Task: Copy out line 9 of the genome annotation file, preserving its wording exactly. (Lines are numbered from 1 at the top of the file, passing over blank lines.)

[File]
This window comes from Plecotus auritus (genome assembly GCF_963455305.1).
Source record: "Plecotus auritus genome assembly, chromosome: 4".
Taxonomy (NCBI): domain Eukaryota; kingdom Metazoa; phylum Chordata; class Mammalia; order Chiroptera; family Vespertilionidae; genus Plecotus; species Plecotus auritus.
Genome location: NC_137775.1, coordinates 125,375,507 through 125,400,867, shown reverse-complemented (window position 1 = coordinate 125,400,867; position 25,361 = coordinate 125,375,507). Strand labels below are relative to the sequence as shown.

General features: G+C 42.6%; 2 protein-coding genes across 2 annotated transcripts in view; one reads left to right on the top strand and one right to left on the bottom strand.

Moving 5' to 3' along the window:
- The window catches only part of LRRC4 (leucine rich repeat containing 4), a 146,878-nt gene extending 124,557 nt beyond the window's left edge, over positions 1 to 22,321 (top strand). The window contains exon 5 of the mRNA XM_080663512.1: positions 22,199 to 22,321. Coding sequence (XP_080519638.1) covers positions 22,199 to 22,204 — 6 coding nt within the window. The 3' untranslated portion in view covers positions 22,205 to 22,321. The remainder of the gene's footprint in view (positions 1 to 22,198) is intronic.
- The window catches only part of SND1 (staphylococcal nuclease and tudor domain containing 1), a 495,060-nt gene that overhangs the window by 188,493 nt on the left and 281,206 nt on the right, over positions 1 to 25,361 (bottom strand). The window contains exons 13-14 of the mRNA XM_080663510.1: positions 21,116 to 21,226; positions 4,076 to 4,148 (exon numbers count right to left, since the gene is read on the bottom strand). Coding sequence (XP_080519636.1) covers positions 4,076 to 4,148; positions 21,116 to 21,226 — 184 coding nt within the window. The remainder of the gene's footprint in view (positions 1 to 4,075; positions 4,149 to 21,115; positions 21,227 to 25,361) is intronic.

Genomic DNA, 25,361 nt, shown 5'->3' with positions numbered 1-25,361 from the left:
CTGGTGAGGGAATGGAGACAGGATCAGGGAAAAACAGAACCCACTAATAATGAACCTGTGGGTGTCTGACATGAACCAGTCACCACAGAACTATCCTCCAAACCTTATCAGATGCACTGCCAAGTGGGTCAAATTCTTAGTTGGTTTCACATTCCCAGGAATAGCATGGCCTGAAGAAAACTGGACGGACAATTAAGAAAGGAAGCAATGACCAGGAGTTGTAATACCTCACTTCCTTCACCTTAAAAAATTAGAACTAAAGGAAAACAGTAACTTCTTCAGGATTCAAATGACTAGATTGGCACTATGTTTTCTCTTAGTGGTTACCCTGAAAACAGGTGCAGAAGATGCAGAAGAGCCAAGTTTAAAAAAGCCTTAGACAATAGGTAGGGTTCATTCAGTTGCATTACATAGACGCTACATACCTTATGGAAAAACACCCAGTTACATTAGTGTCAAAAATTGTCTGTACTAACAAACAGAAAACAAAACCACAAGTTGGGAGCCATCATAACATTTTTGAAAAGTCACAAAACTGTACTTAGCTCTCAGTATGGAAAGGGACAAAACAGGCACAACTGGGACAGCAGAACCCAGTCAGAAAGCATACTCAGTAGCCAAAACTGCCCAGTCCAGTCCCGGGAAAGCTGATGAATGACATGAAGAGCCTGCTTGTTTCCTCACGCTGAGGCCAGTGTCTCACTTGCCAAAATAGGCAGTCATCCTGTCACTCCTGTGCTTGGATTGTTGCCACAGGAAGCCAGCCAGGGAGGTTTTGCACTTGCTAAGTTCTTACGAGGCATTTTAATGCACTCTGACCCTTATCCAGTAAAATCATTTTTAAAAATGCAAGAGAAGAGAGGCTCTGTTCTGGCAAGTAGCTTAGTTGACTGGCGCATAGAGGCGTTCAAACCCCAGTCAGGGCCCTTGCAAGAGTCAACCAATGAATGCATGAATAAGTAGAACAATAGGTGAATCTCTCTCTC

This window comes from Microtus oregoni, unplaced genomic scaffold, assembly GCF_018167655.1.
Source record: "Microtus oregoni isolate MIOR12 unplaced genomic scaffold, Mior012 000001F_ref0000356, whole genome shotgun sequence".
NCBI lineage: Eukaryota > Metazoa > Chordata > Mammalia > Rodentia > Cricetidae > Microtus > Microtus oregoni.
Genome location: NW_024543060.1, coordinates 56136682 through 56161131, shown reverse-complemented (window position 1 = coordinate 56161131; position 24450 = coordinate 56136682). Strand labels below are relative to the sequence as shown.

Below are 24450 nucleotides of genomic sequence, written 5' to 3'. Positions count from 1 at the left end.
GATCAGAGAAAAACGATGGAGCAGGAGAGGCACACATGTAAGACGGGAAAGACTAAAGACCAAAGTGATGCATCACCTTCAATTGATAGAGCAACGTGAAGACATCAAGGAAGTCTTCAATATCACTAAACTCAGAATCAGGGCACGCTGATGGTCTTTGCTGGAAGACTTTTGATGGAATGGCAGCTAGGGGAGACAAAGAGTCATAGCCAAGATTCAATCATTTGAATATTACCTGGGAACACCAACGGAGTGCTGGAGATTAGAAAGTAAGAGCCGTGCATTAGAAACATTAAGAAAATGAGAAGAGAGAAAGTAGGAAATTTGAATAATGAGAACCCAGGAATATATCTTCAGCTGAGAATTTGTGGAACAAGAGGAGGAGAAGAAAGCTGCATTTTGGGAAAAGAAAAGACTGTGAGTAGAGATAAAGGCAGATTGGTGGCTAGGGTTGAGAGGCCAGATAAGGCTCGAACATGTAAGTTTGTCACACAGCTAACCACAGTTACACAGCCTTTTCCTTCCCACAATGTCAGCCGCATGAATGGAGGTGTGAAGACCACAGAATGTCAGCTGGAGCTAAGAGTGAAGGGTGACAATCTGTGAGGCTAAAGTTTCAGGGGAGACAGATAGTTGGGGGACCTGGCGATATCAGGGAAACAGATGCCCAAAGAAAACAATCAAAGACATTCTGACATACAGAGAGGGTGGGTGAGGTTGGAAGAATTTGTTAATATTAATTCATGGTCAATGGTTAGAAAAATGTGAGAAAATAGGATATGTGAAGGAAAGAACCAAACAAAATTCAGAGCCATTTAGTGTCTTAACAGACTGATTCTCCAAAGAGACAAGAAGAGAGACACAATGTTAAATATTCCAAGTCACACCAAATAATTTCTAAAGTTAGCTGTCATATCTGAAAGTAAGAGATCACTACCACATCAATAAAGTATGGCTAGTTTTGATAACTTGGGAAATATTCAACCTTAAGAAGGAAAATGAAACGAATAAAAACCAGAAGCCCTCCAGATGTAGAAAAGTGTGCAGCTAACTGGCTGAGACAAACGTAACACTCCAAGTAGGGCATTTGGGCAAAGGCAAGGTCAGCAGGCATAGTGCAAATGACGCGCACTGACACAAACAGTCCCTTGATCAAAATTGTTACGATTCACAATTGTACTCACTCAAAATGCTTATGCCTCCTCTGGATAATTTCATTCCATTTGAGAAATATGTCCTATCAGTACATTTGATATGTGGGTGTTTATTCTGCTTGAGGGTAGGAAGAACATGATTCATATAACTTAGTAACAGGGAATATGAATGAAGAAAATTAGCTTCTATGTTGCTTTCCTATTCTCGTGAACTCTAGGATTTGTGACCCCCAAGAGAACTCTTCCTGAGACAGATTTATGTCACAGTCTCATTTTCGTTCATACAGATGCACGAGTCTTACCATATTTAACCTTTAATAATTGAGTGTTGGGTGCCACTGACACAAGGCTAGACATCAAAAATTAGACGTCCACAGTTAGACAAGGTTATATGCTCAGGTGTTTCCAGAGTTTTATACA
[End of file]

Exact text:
Genomic DNA, 25,361 nt, shown 5'->3' with positions numbered 1-25,361 from the left: